Services that provide health and social care to people are required to inform the Care Quality Commission (CQC) of important events that happen in the service. The registered manager had not informed the CQC of significant events including incidents and safeguarding concerns.
As an aside, this is what a relative said about care provided by Achieve Together at Inglewood House when CQC spoke to them in May 2022. Not sure how this squares with Laing Buisson considering them award winning:
Relatives told us they felt the service had deteriorated and the registered manager not being at the service had impacted on care for their loved ones. Comments included, “Since [registered manager’s] absence it’s gone downhill”, “Nobody gives you straight answers anymore” and “Recently I don’t think it’s been a pleasant place to live.”
Concerns raised on audits in 2021 that were received from relatives were not acted upon. We saw from one audit a relative stated they wanted more regular contact from the provider and an increase in activities for their loved one. They stated on the survey, ‘We’ve been trying to get people to listen to us for over a year and nobody has taken any action’.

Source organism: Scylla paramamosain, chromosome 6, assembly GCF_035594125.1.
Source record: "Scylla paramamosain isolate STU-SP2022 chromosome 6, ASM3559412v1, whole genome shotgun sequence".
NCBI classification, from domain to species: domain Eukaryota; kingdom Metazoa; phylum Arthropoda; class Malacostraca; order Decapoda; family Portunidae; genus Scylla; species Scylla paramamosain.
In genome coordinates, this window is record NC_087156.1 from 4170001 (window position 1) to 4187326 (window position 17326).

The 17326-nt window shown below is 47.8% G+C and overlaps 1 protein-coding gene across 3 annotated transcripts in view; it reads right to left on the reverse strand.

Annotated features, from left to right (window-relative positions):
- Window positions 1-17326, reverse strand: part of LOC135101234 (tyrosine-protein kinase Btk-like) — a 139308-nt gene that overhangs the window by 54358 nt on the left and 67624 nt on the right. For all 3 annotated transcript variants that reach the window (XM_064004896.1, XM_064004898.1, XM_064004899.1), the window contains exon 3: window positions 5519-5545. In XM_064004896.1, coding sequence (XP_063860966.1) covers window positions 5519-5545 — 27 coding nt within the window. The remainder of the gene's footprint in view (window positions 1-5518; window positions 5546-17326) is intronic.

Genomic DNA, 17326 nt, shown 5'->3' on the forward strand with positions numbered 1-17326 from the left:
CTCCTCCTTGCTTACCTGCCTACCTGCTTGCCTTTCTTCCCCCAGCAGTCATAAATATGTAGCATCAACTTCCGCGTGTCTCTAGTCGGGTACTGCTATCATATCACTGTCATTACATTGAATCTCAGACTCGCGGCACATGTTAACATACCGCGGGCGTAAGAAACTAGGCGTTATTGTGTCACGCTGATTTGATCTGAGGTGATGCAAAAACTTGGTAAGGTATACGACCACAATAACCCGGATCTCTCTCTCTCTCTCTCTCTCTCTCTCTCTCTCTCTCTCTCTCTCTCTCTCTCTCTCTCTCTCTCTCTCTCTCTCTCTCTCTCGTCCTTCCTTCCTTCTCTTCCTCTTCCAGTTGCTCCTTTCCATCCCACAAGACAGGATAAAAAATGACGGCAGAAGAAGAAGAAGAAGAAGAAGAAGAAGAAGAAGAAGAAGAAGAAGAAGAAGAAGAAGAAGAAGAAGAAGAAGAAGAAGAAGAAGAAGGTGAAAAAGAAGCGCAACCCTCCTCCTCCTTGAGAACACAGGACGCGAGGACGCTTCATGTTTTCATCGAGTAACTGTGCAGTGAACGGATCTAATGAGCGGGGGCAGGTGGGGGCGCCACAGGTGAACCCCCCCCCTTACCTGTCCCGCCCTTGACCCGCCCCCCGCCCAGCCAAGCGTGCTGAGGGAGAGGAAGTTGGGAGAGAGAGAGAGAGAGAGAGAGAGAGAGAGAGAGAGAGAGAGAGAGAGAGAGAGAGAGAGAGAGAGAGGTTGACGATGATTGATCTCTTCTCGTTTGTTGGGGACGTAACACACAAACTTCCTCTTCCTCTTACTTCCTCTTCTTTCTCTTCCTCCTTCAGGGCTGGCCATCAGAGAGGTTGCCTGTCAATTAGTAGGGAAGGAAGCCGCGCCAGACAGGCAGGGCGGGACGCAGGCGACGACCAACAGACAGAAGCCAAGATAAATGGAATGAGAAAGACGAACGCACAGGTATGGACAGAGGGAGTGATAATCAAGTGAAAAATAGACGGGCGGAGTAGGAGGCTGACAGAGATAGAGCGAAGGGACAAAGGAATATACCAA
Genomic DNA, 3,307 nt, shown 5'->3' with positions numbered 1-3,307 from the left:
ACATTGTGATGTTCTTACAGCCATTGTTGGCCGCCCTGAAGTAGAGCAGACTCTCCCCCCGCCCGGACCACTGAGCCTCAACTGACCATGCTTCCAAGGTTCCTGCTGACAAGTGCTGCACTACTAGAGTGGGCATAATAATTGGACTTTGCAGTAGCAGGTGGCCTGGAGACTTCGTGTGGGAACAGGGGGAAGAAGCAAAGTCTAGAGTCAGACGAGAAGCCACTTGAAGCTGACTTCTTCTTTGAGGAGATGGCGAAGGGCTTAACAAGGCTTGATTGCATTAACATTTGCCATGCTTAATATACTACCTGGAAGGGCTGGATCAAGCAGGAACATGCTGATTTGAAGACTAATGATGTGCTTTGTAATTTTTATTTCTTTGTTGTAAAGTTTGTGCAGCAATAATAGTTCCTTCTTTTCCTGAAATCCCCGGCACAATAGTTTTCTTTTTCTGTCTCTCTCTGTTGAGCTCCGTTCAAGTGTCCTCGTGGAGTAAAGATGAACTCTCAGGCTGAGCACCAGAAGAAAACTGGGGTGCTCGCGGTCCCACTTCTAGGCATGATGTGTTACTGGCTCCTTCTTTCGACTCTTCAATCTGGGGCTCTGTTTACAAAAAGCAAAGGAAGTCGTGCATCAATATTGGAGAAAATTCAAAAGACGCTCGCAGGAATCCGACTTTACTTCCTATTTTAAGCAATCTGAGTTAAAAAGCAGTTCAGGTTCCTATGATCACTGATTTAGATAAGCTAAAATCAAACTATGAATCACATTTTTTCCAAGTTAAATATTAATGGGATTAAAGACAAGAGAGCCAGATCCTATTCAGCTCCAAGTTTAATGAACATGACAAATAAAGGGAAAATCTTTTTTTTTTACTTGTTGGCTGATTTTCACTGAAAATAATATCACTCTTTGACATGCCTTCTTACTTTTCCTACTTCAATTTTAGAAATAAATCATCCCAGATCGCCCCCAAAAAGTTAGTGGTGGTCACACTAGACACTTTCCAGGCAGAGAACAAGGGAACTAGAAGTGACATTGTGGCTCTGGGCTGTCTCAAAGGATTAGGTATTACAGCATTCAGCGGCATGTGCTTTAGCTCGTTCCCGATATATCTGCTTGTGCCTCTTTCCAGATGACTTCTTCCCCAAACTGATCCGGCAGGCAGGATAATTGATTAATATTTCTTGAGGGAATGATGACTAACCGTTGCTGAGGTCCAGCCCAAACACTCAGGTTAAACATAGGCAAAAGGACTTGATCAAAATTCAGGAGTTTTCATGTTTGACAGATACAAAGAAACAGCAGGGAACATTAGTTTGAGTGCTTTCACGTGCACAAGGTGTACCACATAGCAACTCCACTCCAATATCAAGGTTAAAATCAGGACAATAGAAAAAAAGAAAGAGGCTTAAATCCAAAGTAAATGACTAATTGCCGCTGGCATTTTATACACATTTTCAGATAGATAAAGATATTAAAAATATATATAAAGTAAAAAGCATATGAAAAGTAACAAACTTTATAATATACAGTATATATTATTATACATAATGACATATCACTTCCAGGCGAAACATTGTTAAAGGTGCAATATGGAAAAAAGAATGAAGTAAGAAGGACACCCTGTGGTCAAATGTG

Do any of these awards ever do any due diligence, or do they just take the self promoted propaganda at face value?
CQC took action after their last inspection, placing conditions on the provider’s registration and cancelling the manager’s registration.
They’ve clearly failed to recruit a replacement since, although CQC did speak to the acting manager, alongside a number of other staff on this recent inspection. Inglewood House remains in breach of regulations relating to safeguarding, and people remain at risk of abuse and neglect.